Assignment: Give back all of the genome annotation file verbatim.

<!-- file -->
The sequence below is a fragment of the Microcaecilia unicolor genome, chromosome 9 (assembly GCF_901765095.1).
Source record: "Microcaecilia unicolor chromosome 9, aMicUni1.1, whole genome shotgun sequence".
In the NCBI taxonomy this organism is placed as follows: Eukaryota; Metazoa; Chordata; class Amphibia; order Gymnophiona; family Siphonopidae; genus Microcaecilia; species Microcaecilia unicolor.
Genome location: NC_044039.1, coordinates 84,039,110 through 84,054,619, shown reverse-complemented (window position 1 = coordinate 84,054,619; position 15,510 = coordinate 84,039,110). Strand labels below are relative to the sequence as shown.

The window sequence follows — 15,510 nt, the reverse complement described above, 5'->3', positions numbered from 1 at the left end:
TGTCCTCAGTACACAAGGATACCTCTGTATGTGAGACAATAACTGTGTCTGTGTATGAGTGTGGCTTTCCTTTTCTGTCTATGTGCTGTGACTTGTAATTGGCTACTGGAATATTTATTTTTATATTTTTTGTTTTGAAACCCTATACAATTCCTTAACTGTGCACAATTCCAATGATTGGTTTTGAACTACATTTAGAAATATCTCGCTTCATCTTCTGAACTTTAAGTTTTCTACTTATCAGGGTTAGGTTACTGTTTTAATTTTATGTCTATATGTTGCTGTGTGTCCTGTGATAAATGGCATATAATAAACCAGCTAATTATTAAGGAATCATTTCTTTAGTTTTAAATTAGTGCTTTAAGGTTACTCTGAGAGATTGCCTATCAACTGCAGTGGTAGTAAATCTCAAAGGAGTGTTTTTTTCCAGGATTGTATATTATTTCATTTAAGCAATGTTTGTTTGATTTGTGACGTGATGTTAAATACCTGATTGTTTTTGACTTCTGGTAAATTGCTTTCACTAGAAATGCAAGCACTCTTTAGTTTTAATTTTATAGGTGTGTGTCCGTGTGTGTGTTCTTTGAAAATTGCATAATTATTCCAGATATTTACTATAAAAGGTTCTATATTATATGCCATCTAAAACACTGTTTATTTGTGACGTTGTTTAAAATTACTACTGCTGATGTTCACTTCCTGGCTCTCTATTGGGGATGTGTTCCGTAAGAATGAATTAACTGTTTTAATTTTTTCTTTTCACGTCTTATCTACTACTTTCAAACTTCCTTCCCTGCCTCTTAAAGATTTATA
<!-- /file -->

The sequence below is a fragment of the Microcaecilia unicolor genome, chromosome 9 (assembly GCF_901765095.1).
Source record: "Microcaecilia unicolor chromosome 9, aMicUni1.1, whole genome shotgun sequence".
In the NCBI taxonomy this organism is placed as follows: Eukaryota; Metazoa; Chordata; class Amphibia; order Gymnophiona; family Siphonopidae; genus Microcaecilia; species Microcaecilia unicolor.
Genome location: NC_044039.1, coordinates 84,039,110 through 84,054,619, shown reverse-complemented (window position 1 = coordinate 84,054,619; position 15,510 = coordinate 84,039,110). Strand labels below are relative to the sequence as shown.

The window sequence follows — 15,510 nt, the reverse complement described above, 5'->3', positions numbered from 1 at the left end:
TGTCCTCAGTACACAAGGATACCTCTGTATGTGAGACAATAACTGTGTCTGTGTATGAGTGTGGCTTTCCTTTTCTGTCTATGTGCTGTGACTTGTAATTGGCTACTGGAATATTTATTTTTATATTTTTTGTTTTGAAACCCTATACAATTCCTTAACTGTGCACAATTCCAATGATTGGTTTTGAACTACATTTAGAAATATCTCGCTTCATCTTCTGAACTTTAAGTTTTCTACTTATCAGGGTTAGGTTACTGTTTTAATTTTATGTCTATATGTTGCTGTGTGTCCTGTGATAAATGGCATATAATAAACCAGCTAATTATTAAGGAATCATTTCTTTAGTTTTAAATTAGTGCTTTAAGGTTACTCTGAGAGATTGCCTATCAACTGCAGTGGTAGTAAATCTCAAAGGAGTGTTTTTTTCCAGGATTGTATATTATTTCATTTAAGCAATGTTTGTTTGATTTGTGACGTGATGTTAAATACCTGATTGTTTTTGACTTCTGGTAAATTGCTTTCACTAGAAATGCAAGCACTCTTTAGTTTTAATTTTATAGGTGTGTGTCCGTGTGTGTGTTCTTTGAAAATTGCATAATTATTCCAGATATTTACTATAAAAGGTTCTATATTATATGCCATCTAAAACACTGTTTATTTGTGACGTTGTTTAAAATTACTACTGCTGATGTTCACTTCCTGGCTCTCTATTGGGGATGTGTTCCGTAAGAATGAATTAACTGTTTTAATTTTTTCTTTTCACGTCTTATCTACTACTTTCAAACTTCCTTCCCTGCCTCTTAAAGATTTATA